GÃ¶del's incompleteness theorem
(intro refactored; addl. wikif.)
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Revision as of 14:21, 10 December 2008
- Given any sufficiently powerful logical system (one that can prove simple arithmetical statements and cannot "prove" a contradiction), there exists at least one statement which is true within the system, but cannot be proven within it (i.e., derived as a theorem from the axioms of the system).
Another way of stating this is:
- No formal system (of the type described above) can be both complete and consistent.
This result has profound implications for mathematical logic in particular, and by extension all of mathematics. As with Einstein's theory of relativity, however, the theorem has been overgeneralized and used to support arguments in areas that have nothing to do with the type of logical systems addressed by the theorem.
Philosophy of intelligence
Many scholars have debated over what Gödel's incompleteness theorem implies about human intelligence. Much of the debate centers on whether the human mind is equivalent to a Turing machine — or, by the Church-Turing thesis, any finite machine at all. If it is, and if the machine is consistent, then Gödel's theorem would apply to it.
Some philosophers claim that Gödel's theorem conclusively prove that Artificial Intelligence is inherently impossible, because a purely program-based "intelligence" would be subject to Gödel's theorem whereas organic intelligence is not.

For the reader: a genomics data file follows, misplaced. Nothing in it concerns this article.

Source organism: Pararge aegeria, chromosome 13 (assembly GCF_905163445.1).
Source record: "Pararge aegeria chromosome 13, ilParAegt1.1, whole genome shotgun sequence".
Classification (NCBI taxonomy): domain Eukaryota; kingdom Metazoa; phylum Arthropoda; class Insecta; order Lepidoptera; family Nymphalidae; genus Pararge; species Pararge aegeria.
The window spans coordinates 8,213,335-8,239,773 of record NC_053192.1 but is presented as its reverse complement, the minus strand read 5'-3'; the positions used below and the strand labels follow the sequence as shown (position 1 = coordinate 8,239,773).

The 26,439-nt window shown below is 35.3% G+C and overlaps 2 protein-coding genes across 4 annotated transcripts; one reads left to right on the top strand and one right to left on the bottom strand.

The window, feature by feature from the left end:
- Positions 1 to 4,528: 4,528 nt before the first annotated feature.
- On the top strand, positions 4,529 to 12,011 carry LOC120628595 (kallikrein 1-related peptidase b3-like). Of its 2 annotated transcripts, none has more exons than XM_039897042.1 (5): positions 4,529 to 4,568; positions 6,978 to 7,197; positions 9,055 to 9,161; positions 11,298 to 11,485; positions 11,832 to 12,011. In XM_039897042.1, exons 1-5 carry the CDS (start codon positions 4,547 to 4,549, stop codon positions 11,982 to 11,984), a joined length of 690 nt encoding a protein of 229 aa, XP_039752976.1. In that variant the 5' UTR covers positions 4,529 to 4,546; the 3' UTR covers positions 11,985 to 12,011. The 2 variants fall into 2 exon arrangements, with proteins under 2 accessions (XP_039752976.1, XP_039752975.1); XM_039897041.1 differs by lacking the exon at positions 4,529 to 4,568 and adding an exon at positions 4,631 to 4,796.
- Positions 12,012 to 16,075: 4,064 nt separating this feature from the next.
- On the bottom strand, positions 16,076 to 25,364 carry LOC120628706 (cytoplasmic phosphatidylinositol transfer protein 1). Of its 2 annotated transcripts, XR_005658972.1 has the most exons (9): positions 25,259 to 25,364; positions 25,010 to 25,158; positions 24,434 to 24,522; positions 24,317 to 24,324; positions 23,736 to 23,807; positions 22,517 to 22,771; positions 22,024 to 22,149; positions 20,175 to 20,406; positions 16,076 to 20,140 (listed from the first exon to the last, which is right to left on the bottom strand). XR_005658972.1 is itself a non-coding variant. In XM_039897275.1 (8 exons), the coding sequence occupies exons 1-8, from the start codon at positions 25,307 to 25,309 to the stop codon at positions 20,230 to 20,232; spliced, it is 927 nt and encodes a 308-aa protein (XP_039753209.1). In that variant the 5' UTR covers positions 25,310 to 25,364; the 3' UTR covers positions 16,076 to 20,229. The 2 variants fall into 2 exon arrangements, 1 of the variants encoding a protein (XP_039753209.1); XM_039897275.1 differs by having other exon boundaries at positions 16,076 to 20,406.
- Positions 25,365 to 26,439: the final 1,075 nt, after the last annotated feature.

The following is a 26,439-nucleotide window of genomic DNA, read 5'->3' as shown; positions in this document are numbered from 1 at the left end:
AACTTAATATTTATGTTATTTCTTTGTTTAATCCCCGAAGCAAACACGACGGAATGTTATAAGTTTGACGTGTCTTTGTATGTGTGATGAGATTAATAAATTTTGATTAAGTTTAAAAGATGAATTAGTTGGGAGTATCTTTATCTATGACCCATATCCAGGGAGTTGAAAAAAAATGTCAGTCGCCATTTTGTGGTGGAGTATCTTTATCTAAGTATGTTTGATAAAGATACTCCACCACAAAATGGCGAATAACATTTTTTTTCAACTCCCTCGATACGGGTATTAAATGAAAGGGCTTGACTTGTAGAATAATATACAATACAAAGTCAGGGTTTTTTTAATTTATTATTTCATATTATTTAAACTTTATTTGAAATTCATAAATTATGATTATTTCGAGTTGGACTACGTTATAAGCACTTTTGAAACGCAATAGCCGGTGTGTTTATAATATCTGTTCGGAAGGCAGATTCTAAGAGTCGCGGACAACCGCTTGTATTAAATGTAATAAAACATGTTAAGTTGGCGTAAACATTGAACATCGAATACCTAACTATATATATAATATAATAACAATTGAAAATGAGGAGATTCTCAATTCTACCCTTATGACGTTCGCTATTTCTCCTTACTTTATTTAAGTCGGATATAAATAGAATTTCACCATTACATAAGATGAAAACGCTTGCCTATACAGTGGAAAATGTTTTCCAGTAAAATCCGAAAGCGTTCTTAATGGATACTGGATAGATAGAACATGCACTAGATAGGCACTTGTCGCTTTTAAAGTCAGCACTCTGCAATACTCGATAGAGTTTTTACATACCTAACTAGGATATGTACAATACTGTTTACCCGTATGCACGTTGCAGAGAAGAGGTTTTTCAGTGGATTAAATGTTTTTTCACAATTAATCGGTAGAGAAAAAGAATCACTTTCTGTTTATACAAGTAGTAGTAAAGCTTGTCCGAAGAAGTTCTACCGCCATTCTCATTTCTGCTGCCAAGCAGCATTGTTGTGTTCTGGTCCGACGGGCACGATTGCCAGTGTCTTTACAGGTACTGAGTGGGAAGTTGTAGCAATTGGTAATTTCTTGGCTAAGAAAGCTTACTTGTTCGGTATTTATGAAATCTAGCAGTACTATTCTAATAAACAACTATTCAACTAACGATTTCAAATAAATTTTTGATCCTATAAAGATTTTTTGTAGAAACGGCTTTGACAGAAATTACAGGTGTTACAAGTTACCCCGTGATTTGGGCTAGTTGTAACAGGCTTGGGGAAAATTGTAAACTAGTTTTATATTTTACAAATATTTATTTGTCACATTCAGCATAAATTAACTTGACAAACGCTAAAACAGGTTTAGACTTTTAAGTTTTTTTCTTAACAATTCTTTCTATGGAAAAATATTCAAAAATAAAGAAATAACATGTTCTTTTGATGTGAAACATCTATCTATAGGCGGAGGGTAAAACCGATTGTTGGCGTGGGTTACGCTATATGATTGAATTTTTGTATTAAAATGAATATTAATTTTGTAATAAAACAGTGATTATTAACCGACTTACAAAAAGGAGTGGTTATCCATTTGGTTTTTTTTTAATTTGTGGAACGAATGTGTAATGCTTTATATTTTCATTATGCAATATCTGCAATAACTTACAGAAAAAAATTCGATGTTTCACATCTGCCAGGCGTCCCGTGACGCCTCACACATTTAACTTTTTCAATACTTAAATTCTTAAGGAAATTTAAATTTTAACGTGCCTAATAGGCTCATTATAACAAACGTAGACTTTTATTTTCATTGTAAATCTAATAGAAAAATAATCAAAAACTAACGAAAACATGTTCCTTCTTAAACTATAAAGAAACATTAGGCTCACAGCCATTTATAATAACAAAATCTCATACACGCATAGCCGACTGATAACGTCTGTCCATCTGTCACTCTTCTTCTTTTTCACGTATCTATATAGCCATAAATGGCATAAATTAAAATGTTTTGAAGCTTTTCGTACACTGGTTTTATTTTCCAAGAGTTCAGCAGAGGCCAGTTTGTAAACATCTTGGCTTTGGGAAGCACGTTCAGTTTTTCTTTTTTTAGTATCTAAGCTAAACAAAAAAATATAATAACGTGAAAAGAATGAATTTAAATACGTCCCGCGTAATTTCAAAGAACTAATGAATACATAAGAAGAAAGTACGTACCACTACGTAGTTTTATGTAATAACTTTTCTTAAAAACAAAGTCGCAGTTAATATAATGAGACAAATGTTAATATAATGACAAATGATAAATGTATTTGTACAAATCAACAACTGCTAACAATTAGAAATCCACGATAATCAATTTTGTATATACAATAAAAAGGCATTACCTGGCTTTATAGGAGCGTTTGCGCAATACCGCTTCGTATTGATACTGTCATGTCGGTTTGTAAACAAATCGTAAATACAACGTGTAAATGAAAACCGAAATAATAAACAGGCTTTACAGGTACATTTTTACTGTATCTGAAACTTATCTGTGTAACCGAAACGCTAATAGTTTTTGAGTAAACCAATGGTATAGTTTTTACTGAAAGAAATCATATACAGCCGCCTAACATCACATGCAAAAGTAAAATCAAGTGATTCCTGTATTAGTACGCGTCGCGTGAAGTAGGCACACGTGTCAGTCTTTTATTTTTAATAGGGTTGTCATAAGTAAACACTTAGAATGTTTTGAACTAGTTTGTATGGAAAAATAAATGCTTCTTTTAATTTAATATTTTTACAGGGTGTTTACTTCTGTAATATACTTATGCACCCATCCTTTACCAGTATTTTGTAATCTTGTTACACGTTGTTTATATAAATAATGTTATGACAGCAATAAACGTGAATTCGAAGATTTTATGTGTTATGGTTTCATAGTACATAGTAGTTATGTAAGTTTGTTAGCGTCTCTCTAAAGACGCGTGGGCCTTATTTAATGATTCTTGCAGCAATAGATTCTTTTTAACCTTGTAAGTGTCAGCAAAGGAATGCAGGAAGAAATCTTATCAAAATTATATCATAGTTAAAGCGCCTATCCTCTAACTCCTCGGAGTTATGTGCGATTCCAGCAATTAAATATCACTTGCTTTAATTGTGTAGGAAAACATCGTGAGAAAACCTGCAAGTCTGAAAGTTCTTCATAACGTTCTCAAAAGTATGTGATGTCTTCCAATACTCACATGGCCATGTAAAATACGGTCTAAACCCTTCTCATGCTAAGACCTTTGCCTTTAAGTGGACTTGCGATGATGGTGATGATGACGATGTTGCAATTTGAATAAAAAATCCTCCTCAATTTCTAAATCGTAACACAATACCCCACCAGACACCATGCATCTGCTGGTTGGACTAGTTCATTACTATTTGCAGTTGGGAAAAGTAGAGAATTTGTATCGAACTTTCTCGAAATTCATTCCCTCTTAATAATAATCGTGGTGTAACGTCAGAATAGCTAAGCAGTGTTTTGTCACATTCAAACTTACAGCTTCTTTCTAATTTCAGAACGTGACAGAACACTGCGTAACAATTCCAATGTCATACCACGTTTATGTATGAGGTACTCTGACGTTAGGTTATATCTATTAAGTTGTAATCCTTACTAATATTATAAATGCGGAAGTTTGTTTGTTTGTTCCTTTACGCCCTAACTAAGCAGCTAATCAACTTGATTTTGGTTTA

Others might take this argument one step further, claiming that intelligence cannot be a product of purely physical processes (such as evolution). Intelligence requires a special nonphysical "spark" of some sort. This is the premise of dualism.
Many of the anti-mechanistic arguments used to prove that minds are not Turing Machines point out that minds can prove anything. Yet these arguments are flawed because they do not claim that such minds are consistent. If minds are allowed to be inconsistent, then they conform to Gödel's theorem rather than violate it.
This does not prove that minds truly are Turing Machines, but it does demonstrate that it is still very much an open question in philosophy.
Application to God
This has been used as a proof of the nonexistence of God: "God is defined as being omniscient. But by the incompleteness theorem, there is a statement that is true, but which God doesn't know. Therefore, God is not omniscient. A being which is not omniscient is not God, therefore God does not exist."
This argument only works if it can be assumed that the mind of God behaves like a Turing Machine. As noted in the previous section, this is not known for human minds, let alone for a supernatural mind. Without this crucial assumption, it is far from clear that "God believes X" or "God knows X" is comparable to "X can be derived from axioms."